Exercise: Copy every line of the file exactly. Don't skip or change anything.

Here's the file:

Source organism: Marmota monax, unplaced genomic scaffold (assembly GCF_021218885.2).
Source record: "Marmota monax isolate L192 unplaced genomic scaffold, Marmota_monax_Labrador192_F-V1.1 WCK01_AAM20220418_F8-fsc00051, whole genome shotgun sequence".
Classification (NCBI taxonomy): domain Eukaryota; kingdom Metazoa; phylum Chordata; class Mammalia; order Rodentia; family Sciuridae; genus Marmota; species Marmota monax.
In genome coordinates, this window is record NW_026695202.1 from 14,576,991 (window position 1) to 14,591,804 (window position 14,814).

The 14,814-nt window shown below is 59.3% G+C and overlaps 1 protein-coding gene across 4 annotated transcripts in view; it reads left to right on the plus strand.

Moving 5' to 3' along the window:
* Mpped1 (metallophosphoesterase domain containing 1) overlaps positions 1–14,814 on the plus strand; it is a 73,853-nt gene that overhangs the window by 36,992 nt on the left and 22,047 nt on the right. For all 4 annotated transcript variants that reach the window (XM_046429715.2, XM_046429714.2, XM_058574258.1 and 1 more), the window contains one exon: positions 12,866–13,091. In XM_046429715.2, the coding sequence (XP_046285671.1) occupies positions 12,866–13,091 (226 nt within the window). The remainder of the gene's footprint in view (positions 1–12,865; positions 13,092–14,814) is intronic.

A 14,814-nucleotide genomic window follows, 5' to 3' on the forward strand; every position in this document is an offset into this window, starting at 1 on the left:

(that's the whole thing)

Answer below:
Source organism: Marmota monax, unplaced genomic scaffold (assembly GCF_021218885.2).
Source record: "Marmota monax isolate L192 unplaced genomic scaffold, Marmota_monax_Labrador192_F-V1.1 WCK01_AAM20220418_F8-fsc00051, whole genome shotgun sequence".
Classification (NCBI taxonomy): domain Eukaryota; kingdom Metazoa; phylum Chordata; class Mammalia; order Rodentia; family Sciuridae; genus Marmota; species Marmota monax.
In genome coordinates, this window is record NW_026695202.1 from 14,576,991 (window position 1) to 14,591,804 (window position 14,814).

The 14,814-nt window shown below is 59.3% G+C and overlaps 1 protein-coding gene across 4 annotated transcripts in view; it reads left to right on the plus strand.

Moving 5' to 3' along the window:
* Mpped1 (metallophosphoesterase domain containing 1) overlaps positions 1–14,814 on the plus strand; it is a 73,853-nt gene that overhangs the window by 36,992 nt on the left and 22,047 nt on the right. For all 4 annotated transcript variants that reach the window (XM_046429715.2, XM_046429714.2, XM_058574258.1 and 1 more), the window contains one exon: positions 12,866–13,091. In XM_046429715.2, the coding sequence (XP_046285671.1) occupies positions 12,866–13,091 (226 nt within the window). The remainder of the gene's footprint in view (positions 1–12,865; positions 13,092–14,814) is intronic.

A 14,814-nucleotide genomic window follows, 5' to 3' on the forward strand; every position in this document is an offset into this window, starting at 1 on the left: